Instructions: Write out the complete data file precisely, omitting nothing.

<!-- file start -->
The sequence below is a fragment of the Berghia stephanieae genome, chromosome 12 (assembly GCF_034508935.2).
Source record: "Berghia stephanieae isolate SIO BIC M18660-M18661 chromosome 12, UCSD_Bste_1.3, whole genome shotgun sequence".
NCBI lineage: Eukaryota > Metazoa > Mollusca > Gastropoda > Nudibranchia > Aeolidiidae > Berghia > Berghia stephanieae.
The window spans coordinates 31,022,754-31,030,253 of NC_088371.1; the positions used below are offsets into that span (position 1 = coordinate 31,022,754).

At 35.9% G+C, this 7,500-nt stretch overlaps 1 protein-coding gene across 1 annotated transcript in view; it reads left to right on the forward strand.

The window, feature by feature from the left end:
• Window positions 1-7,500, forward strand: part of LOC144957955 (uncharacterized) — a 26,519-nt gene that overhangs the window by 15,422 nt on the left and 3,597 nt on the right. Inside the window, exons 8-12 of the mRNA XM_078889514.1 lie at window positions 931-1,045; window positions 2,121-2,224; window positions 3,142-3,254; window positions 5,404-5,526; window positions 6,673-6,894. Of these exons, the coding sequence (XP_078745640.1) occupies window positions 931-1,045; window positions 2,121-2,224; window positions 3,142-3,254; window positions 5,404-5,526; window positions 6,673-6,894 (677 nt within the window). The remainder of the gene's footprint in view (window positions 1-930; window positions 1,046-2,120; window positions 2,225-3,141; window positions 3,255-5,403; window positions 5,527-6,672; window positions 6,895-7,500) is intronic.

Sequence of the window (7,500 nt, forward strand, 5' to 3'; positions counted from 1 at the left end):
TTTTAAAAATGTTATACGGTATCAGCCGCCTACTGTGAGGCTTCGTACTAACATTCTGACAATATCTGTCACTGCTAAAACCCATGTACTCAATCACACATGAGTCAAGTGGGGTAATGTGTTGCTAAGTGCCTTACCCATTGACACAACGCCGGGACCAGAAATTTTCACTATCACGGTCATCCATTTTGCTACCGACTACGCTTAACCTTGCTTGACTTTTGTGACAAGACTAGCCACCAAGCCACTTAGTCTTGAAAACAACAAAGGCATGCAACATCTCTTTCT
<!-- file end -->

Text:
The sequence below is a fragment of the Berghia stephanieae genome, chromosome 12 (assembly GCF_034508935.2).
Source record: "Berghia stephanieae isolate SIO BIC M18660-M18661 chromosome 12, UCSD_Bste_1.3, whole genome shotgun sequence".
NCBI lineage: Eukaryota > Metazoa > Mollusca > Gastropoda > Nudibranchia > Aeolidiidae > Berghia > Berghia stephanieae.
The window spans coordinates 31,022,754-31,030,253 of NC_088371.1; the positions used below are offsets into that span (position 1 = coordinate 31,022,754).

At 35.9% G+C, this 7,500-nt stretch overlaps 1 protein-coding gene across 1 annotated transcript in view; it reads left to right on the forward strand.

The window, feature by feature from the left end:
• Window positions 1-7,500, forward strand: part of LOC144957955 (uncharacterized) — a 26,519-nt gene that overhangs the window by 15,422 nt on the left and 3,597 nt on the right. Inside the window, exons 8-12 of the mRNA XM_078889514.1 lie at window positions 931-1,045; window positions 2,121-2,224; window positions 3,142-3,254; window positions 5,404-5,526; window positions 6,673-6,894. Of these exons, the coding sequence (XP_078745640.1) occupies window positions 931-1,045; window positions 2,121-2,224; window positions 3,142-3,254; window positions 5,404-5,526; window positions 6,673-6,894 (677 nt within the window). The remainder of the gene's footprint in view (window positions 1-930; window positions 1,046-2,120; window positions 2,225-3,141; window positions 3,255-5,403; window positions 5,527-6,672; window positions 6,895-7,500) is intronic.

Sequence of the window (7,500 nt, forward strand, 5' to 3'; positions counted from 1 at the left end):
TTTTAAAAATGTTATACGGTATCAGCCGCCTACTGTGAGGCTTCGTACTAACATTCTGACAATATCTGTCACTGCTAAAACCCATGTACTCAATCACACATGAGTCAAGTGGGGTAATGTGTTGCTAAGTGCCTTACCCATTGACACAACGCCGGGACCAGAAATTTTCACTATCACGGTCATCCATTTTGCTACCGACTACGCTTAACCTTGCTTGACTTTTGTGACAAGACTAGCCACCAAGCCACTTAGTCTTGAAAACAACAAAGGCATGCAACATCTCTTTCT